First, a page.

The Futuristic Jazz of George Russell

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I recently pulled out an old LP in my collection by George Russell called Jazz in the Space Age, recorded in New York for Decca in 1960. It still sounds as fresh and as far out as it did the first time I put the needle down on it. Just the right amount of far out, I might add. 

Russell was a musical futurist. Though not as well-known as Ornette Coleman or Sun Ra, he was just as influential. For one thing, Russell authored a jazz musical theory book called the Lydian Chromatic Concept of Tonal Organization, a work that attained biblical status among a new generation of jazz musicians. It is based on playing a C scale from the 4th degree, which is F, using all white notes on the keyboard. It gives music a unique sound and balance between tonality and dissonance. John Coltrane studied it, and so did John Lewis plus many others.

I bought my copy of Jazz in the Space Age in Paris in 1970 for 8.50 Fr (about $1.50) from a kiosk on the Boulevard St. Michel in the Latin Quarter. I played it on a battery-operated record player that I had picked up in Iceland while en route from the U.S. to France on Icelandic Airlines. My cheap flight required a layover in Reykjavík—presumably to encourage tourists to explore the unusual topography or to buy stuff in the airport shop. I bought the record player during the stop, and then we flew on to Luxembourg, from where I then survived a perilous bus trip to Paris. A late-night road race had dislodged a large rock, which flew through the bus windshield and inflicted a nasty head wound to the driver. It was a cold January night, with snow drifting into the bus from the shattered windshield. The driver pulled out a bottle of brandy, and fortified by the liquid courage, he finished the drive to the City of Light. We all cheered the driver when we arrived in Paris. But I digress.

 I bought three other albums from that kiosk for my stay in Paris (to study at the Sorbonne)— Miles Davis’s Miles Ahead, Respighi’s Pines of Rome and Fountains of Rome, and a third that I can’t remember. I played these albums constantly in my small hotel room in the Hotel de la Reine Blanche on the Rue Boutebrie, close to the medieval Musée de Cluny. Listening to Russell’s album again after all these years has a Proustian effect, but instead of the madeleine in the tea, it conjures up my memories of living in Paris. I recall being thrown in jail for just being near a demonstration I didn’t even know about, savoring sugary mint tea poured from on high in a Tunisian bakery, or frequenting La Rue de la Huchette, the location of the underground jazz boîte Le Chat qui Pêche. There are other memories of couscous mouton, gros sandwiches Tunisiens, too much John Courage ale down the street at the Taverne de Cluny, and walking home late and almost getting run over by French cars with their low-beam city lights on. But I digress again….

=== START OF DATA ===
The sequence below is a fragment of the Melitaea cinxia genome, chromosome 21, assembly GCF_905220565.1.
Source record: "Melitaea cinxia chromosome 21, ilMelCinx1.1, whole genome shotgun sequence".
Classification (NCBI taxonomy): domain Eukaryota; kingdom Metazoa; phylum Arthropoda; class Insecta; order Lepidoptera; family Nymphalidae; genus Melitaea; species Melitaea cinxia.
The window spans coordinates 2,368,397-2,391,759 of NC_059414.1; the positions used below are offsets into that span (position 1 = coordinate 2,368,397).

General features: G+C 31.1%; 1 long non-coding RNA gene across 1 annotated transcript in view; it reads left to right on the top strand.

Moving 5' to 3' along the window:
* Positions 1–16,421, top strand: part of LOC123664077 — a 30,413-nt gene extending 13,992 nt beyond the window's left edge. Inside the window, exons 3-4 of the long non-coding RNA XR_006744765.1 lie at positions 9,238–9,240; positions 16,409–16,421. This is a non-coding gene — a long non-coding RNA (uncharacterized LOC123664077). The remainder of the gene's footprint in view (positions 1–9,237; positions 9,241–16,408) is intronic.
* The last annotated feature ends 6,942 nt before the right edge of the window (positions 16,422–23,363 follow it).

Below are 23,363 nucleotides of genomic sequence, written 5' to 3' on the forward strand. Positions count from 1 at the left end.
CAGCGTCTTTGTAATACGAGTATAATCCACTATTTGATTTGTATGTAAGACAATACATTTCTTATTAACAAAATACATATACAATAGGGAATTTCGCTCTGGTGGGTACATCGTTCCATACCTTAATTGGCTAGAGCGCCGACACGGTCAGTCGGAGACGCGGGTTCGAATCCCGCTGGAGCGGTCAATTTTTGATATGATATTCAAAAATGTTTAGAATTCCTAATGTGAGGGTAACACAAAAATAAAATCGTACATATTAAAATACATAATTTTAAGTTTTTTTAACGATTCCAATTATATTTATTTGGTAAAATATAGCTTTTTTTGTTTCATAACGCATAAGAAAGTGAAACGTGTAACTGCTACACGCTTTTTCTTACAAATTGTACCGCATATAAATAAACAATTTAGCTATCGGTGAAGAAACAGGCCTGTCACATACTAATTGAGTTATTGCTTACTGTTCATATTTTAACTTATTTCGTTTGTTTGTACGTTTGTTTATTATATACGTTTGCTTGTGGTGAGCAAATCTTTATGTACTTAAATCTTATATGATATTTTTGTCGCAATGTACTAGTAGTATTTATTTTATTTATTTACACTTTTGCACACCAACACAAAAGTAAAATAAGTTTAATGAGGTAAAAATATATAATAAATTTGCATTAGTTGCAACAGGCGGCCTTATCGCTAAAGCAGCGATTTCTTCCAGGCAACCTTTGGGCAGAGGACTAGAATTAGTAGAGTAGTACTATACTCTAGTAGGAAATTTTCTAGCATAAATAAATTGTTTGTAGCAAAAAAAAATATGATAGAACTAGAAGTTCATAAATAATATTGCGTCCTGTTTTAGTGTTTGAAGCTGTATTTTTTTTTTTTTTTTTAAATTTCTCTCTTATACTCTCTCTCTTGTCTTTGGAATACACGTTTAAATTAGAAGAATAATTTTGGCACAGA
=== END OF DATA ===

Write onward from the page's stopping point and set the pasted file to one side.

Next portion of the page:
Getting back to Jazz in the Space Age, it’s not surprising that the album still sounds fresh and unusual. In the first song, “Chromatic Universe—Part 1,” Bill Evans and Paul Bley are both on pianos and the piece begins with the sound of kitchen utensils scraping. The music combines a written score with plenty of open space for free improvisation. The challenging music was very different from the prevailing bebop and cool jazz of the day. Russell’s Lydian concept pushed the many musicians on the album to play in a distinct and innovative style. The orchestra included veteran jazz musicians such as trumpeters Ernie Royal, Marky Markowitz, and Al Kiger; trombonists Frank Rehak, Dave Baker, and Bob Brookmeyer; saxophonists Hal McKusick, Dave Young, Sol Schlinger; and guitarists Barry Galbraith and Howard Collins. George Russell penned the arrangements with the rest of the rhythm section, which featured the aforementioned Bill Evans and Paul Bley on pianos, Milt Hinton handling bass, and drummers Don Lamond and Charlie Persip.

This music is still totally original. Collectors can still find the 1960 Decca LP through, though the album has been reissued on CD via Chessmates, part of the Universal Music Group. You can sample the whole album on youtube, but why not add this little piece of jazz history to your collection instead?